Sunday, November 17, 2013

Tintern Abbey: The Ruins and Wordsworth's Memories

Tintern Abbey's ruins are a great tourist destination now, per this website:

The appeal of this exceptional Cistercian abbey remains as enduring as ever

An area of outstanding beauty complemented by this outstanding beauty in stone. If only the walls could talk! The chants of countless monks echo through the masonry here. Despite the shell of this grand structure being open to the skies, it remains the best-preserved medieval abbey in Wales. Although the abbey church was rebuilt under the patronage of Roger Bigod, lord of nearby Chepstow Castle, in the late 13th century, the monastery retains its original design.

Tintern was only the second Cistercian foundation in Britain, and the first in Wales. The present-day remains are a mixture of building works covering a 400-year period between 1131 and 1536. Very little remains of the first buildings but you will marvel at the vast windows and later decorative details displayed in the walls, doorways and soaring archways.

The lands of the abbey were divided into agricultural units or granges, worked on by lay brothers.

On September 3, 1536 Abbot Wyche surrendered Tintern Abbey to King Henry VIII’s officials and ended a way of life which had lasted 400 years.

There’s a lot still going on at Tintern Abbey 500 years on! A major two-year programme of conservation work has been completed on the iconic 13th-century west front – one of the great glories of Gothic architecture in Britain. The statue of Our Lady of Tintern is installed in the south aisle of the abbey for all to see.

If only the Blessed Sacrament and the Altar and the Work of God could be restored there--not just the statue of Our Lady of Tintern--and the ruin not just echo with the memories of chant!

It was on July 13 in 1789 that William Wordsworth and his sister Mary visited Tintern Abbey and as David Lehman writes in The Wall Street Journal, William then wrote a great Romantic poem about memory and nature: "Lines composed a few miles above Tintern Abbey, on revisiting the banks of the Wye during a tour". Lehman tells us why it is a great work of art. The poem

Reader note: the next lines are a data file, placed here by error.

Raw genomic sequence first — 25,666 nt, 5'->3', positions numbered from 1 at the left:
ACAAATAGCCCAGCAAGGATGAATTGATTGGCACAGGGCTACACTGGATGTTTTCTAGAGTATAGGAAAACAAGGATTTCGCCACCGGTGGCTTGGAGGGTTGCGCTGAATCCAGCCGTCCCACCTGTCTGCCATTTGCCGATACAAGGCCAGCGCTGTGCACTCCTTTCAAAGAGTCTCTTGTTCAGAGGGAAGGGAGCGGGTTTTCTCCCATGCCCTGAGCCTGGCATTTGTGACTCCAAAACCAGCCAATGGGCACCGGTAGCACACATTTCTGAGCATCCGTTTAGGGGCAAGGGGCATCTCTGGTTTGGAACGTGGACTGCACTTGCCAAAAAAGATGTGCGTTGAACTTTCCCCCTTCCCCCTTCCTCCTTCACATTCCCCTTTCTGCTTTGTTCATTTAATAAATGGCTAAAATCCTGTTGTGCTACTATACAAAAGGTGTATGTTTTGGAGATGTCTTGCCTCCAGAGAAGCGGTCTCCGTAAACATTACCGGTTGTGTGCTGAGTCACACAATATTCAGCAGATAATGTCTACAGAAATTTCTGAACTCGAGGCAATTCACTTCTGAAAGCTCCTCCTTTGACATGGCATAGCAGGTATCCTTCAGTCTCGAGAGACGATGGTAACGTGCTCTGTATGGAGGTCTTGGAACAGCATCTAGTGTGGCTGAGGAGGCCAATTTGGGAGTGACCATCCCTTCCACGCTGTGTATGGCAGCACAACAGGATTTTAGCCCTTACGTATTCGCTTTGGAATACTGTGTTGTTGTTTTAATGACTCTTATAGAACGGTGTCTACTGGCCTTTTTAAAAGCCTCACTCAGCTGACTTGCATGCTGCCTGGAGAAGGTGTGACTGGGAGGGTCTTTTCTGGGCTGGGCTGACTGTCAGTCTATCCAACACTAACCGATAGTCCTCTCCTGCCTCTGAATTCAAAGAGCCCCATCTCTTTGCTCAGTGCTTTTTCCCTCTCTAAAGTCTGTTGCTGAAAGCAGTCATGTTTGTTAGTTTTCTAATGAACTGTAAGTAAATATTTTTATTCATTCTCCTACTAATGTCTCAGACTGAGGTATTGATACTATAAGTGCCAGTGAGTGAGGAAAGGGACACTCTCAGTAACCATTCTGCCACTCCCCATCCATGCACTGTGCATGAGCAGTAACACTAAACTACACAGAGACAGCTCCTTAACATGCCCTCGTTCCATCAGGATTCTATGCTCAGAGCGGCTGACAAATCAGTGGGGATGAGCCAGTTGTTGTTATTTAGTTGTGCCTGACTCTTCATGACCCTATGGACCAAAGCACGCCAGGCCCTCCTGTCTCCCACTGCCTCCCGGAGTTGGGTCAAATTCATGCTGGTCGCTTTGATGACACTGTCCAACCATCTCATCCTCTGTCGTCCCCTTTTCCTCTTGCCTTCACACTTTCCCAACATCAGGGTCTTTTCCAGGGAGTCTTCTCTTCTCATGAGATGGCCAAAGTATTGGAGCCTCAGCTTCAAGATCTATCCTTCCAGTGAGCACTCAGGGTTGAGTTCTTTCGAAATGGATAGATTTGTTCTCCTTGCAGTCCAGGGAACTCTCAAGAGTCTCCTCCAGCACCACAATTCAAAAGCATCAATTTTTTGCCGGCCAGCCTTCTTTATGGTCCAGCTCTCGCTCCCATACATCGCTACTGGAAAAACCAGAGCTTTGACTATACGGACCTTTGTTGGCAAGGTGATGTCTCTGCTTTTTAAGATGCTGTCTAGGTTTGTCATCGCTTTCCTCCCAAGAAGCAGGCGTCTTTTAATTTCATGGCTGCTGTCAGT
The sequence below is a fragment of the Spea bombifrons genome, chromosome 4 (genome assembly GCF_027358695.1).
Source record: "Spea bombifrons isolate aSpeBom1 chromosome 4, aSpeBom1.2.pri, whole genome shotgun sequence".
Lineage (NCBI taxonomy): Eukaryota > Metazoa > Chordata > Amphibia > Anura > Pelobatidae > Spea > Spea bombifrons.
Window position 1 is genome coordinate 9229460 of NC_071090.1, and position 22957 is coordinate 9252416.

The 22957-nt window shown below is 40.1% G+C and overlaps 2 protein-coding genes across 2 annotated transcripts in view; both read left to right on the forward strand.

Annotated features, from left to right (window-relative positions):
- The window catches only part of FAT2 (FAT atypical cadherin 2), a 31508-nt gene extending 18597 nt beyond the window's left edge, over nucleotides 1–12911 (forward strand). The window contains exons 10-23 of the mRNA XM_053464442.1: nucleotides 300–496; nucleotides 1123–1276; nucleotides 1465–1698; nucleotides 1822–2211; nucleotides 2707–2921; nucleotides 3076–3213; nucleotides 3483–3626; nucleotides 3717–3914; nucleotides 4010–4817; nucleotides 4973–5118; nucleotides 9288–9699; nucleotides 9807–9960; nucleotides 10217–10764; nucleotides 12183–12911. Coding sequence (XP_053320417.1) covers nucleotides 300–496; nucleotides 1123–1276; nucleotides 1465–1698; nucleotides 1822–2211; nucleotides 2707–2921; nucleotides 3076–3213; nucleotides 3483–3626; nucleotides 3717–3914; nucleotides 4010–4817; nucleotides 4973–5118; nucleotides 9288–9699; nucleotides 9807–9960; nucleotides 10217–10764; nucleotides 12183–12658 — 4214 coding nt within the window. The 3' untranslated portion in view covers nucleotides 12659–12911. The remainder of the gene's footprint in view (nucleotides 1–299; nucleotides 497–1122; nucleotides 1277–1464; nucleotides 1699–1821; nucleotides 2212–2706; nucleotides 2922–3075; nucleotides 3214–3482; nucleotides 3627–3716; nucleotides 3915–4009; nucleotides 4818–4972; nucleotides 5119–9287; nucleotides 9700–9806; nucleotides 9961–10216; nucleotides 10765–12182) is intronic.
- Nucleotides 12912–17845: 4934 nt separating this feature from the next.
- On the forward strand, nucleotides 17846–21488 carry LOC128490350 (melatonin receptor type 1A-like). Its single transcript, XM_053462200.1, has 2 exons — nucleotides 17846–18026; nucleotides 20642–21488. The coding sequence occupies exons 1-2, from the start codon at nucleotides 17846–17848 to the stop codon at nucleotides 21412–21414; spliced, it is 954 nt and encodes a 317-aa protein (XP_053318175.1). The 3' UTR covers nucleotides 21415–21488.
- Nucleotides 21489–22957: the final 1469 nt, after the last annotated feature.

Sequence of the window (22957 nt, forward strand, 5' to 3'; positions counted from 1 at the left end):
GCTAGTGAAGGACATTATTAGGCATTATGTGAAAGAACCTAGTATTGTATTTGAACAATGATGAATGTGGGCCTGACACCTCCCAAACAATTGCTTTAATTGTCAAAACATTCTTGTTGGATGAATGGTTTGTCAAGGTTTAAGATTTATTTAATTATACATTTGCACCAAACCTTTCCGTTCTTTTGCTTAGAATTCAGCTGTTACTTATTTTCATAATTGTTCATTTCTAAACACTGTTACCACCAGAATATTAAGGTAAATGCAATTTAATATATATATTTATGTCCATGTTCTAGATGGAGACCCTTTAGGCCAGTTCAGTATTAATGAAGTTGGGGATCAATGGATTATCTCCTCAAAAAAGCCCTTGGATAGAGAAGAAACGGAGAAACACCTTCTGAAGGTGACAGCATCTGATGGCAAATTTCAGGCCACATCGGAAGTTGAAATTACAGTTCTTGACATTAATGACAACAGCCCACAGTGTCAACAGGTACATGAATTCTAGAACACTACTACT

presents the crisis of melancholy, specifically the melancholy over the passing of youth. If the majestic prospect of a ruined 12th-century church on the Welsh side of the River Wye triggers the meditation, the landscape's fourth dimension—time as an almost palpable presence—dominates it. Five years have gone by since the poet last stood here. Now his thoughts turn naturally to the changes since then and to trepidations over what may ensue.
Wordsworth has a fierce nostalgia for boyhood—"when like a roe / I bounded o'er the mountains, by the sides / Of the deep rivers, and the lonely streams, / Wherever nature led." But the reality principle is strong in him; he shuts off the reverie in four curt syllables: "That time is past." The crisis is solved, the melancholy fit cured, by the key apprehension of a divinity located not in the remote heavens but on earth, in nature. The conviction that there is "a motion and a spirit that impels / All thinking things, all objects of all thought, / And rolls through all things" expresses itself with the force of a soul-restoring epiphany. . . .
The poem is a triumph emotionally. The seemingly spontaneous overflow of feelings in the last movement of the poem—the prayer addressed to Dorothy Wordsworth—may bring tears to your eyes. I know no finer or more tender expression of a man's love for his sister. The poem is a triumph, too, of the "cheerful faith" that reconciles us to losses and compensates for them. It comes as close as Wordsworth ever did to achieving a metrical ideal: the language approaching prose, with the fixed meter acting as a firm restraint.

You may find the text of the poem here.

Image Credit: Wikipedia Commons

No comments:

Post a Comment